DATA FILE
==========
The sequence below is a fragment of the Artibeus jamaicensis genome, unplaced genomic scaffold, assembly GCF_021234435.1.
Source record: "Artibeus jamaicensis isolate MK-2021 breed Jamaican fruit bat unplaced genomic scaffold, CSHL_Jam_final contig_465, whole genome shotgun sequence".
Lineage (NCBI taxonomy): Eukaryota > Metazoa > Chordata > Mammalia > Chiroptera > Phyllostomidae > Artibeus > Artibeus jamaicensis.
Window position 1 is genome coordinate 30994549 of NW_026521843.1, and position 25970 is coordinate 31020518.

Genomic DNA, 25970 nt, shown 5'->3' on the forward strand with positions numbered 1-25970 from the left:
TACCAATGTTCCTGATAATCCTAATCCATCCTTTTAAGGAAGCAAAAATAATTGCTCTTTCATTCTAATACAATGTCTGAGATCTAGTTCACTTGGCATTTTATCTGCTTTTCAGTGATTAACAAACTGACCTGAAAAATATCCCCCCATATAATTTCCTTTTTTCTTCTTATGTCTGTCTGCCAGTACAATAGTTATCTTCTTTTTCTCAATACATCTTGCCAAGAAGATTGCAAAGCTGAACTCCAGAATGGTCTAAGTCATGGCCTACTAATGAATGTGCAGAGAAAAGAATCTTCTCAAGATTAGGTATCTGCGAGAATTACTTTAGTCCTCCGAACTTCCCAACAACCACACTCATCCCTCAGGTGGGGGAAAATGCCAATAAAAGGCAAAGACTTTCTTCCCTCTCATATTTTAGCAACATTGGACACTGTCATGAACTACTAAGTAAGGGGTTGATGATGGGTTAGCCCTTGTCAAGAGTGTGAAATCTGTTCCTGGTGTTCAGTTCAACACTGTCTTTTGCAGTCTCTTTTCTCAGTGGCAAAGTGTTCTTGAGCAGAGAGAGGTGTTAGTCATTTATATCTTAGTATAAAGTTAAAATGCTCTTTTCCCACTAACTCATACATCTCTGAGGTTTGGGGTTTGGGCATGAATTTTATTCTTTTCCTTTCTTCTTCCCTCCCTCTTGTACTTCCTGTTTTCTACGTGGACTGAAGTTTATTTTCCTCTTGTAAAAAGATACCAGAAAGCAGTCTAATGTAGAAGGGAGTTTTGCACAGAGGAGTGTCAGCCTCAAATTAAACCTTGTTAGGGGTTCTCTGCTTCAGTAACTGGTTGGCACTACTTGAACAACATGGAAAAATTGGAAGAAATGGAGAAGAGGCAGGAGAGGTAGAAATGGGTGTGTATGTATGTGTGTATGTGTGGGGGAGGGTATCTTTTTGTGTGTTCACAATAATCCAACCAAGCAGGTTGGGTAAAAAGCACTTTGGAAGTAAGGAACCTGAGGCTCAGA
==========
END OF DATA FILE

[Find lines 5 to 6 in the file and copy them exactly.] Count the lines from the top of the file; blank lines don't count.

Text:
Genomic DNA, 25970 nt, shown 5'->3' on the forward strand with positions numbered 1-25970 from the left:
TACCAATGTTCCTGATAATCCTAATCCATCCTTTTAAGGAAGCAAAAATAATTGCTCTTTCATTCTAATACAATGTCTGAGATCTAGTTCACTTGGCATTTTATCTGCTTTTCAGTGATTAACAAACTGACCTGAAAAATATCCCCCCATATAATTTCCTTTTTTCTTCTTATGTCTGTCTGCCAGTACAATAGTTATCTTCTTTTTCTCAATACATCTTGCCAAGAAGATTGCAAAGCTGAACTCCAGAATGGTCTAAGTCATGGCCTACTAATGAATGTGCAGAGAAAAGAATCTTCTCAAGATTAGGTATCTGCGAGAATTACTTTAGTCCTCCGAACTTCCCAACAACCACACTCATCCCTCAGGTGGGGGAAAATGCCAATAAAAGGCAAAGACTTTCTTCCCTCTCATATTTTAGCAACATTGGACACTGTCATGAACTACTAAGTAAGGGGTTGATGATGGGTTAGCCCTTGTCAAGAGTGTGAAATCTGTTCCTGGTGTTCAGTTCAACACTGTCTTTTGCAGTCTCTTTTCTCAGTGGCAAAGTGTTCTTGAGCAGAGAGAGGTGTTAGTCATTTATATCTTAGTATAAAGTTAAAATGCTCTTTTCCCACTAACTCATACATCTCTGAGGTTTGGGGTTTGGGCATGAATTTTATTCTTTTCCTTTCTTCTTCCCTCCCTCTTGTACTTCCTGTTTTCTACGTGGACTGAAGTTTATTTTCCTCTTGTAAAAAGATACCAGAAAGCAGTCTAATGTAGAAGGGAGTTTTGCACAGAGGAGTGTCAGCCTCAAATTAAACCTTGTTAGGGGTTCTCTGCTTCAGTAACTGGTTGGCACTACTTGAACAACATGGAAAAATTGGAAGAAATGGAGAAGAGGCAGGAGAGGTAGAAATGGGTGTGTATGTATGTGTGTATGTGTGGGGGAGGGTATCTTTTTGTGTGTTCACAATAATCCAACCAAGCAGGTTGGGTAAAAAGCACTTTGGAAGTAAGGAACCTGAGGCTCAGA